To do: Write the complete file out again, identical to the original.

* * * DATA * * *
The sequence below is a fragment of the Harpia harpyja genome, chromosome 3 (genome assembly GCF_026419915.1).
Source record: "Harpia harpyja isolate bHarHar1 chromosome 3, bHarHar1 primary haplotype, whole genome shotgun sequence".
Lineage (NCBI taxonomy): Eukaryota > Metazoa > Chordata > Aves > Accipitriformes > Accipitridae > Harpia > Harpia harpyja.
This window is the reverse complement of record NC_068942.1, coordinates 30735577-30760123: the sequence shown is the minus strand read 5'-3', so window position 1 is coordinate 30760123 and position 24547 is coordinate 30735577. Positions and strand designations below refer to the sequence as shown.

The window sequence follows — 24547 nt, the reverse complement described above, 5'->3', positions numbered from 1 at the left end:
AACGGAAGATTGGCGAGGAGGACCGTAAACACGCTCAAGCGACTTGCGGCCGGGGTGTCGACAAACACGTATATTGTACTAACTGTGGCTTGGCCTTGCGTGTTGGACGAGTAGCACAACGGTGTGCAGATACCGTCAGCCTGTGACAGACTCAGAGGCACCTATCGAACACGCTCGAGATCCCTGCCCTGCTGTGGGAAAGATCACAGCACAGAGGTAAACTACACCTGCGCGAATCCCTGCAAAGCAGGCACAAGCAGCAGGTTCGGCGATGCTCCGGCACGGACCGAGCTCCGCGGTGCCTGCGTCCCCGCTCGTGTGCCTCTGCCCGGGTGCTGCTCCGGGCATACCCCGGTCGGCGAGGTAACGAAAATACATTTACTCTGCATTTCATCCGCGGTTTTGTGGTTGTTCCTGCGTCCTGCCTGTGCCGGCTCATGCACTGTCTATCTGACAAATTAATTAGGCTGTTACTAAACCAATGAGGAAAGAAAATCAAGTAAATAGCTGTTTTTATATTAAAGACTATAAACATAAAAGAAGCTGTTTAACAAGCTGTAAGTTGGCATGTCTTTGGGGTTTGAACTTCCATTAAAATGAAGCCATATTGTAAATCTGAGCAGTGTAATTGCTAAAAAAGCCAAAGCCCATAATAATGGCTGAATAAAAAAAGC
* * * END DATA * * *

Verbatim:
The sequence below is a fragment of the Harpia harpyja genome, chromosome 3 (genome assembly GCF_026419915.1).
Source record: "Harpia harpyja isolate bHarHar1 chromosome 3, bHarHar1 primary haplotype, whole genome shotgun sequence".
Lineage (NCBI taxonomy): Eukaryota > Metazoa > Chordata > Aves > Accipitriformes > Accipitridae > Harpia > Harpia harpyja.
This window is the reverse complement of record NC_068942.1, coordinates 30735577-30760123: the sequence shown is the minus strand read 5'-3', so window position 1 is coordinate 30760123 and position 24547 is coordinate 30735577. Positions and strand designations below refer to the sequence as shown.

The window sequence follows — 24547 nt, the reverse complement described above, 5'->3', positions numbered from 1 at the left end:
AACGGAAGATTGGCGAGGAGGACCGTAAACACGCTCAAGCGACTTGCGGCCGGGGTGTCGACAAACACGTATATTGTACTAACTGTGGCTTGGCCTTGCGTGTTGGACGAGTAGCACAACGGTGTGCAGATACCGTCAGCCTGTGACAGACTCAGAGGCACCTATCGAACACGCTCGAGATCCCTGCCCTGCTGTGGGAAAGATCACAGCACAGAGGTAAACTACACCTGCGCGAATCCCTGCAAAGCAGGCACAAGCAGCAGGTTCGGCGATGCTCCGGCACGGACCGAGCTCCGCGGTGCCTGCGTCCCCGCTCGTGTGCCTCTGCCCGGGTGCTGCTCCGGGCATACCCCGGTCGGCGAGGTAACGAAAATACATTTACTCTGCATTTCATCCGCGGTTTTGTGGTTGTTCCTGCGTCCTGCCTGTGCCGGCTCATGCACTGTCTATCTGACAAATTAATTAGGCTGTTACTAAACCAATGAGGAAAGAAAATCAAGTAAATAGCTGTTTTTATATTAAAGACTATAAACATAAAAGAAGCTGTTTAACAAGCTGTAAGTTGGCATGTCTTTGGGGTTTGAACTTCCATTAAAATGAAGCCATATTGTAAATCTGAGCAGTGTAATTGCTAAAAAAGCCAAAGCCCATAATAATGGCTGAATAAAAAAAGC